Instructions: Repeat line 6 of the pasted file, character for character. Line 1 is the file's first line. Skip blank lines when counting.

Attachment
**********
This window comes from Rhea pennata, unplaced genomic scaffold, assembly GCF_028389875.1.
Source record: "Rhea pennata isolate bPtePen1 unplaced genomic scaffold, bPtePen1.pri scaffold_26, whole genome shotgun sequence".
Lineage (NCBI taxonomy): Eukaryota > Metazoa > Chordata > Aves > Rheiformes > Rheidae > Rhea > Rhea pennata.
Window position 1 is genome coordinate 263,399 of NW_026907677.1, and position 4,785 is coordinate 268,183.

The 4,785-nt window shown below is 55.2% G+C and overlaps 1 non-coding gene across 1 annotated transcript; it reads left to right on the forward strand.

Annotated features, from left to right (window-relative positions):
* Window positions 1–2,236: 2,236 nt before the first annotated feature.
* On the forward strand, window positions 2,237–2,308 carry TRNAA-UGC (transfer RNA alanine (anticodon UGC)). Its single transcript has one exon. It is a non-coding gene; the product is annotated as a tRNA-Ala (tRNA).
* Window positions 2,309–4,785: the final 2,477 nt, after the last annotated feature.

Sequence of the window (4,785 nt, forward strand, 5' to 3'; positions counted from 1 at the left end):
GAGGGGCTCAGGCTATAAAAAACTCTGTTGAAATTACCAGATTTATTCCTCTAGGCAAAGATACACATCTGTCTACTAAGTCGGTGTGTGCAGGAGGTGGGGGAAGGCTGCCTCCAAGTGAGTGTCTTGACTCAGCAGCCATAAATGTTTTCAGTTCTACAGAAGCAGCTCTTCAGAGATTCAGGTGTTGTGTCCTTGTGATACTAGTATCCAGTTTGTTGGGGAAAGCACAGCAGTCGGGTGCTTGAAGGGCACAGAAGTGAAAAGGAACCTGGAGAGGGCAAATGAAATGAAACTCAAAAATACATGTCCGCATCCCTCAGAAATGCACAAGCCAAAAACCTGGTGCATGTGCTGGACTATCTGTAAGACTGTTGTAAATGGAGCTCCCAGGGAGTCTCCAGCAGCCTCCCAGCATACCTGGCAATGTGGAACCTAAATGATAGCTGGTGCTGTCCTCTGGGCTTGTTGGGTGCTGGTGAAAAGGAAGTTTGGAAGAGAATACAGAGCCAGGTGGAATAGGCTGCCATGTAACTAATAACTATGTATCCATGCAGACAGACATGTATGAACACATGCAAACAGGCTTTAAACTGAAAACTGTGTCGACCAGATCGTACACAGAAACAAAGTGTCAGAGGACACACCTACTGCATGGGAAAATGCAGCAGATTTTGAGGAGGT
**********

Annotated features, from left to right (window-relative positions):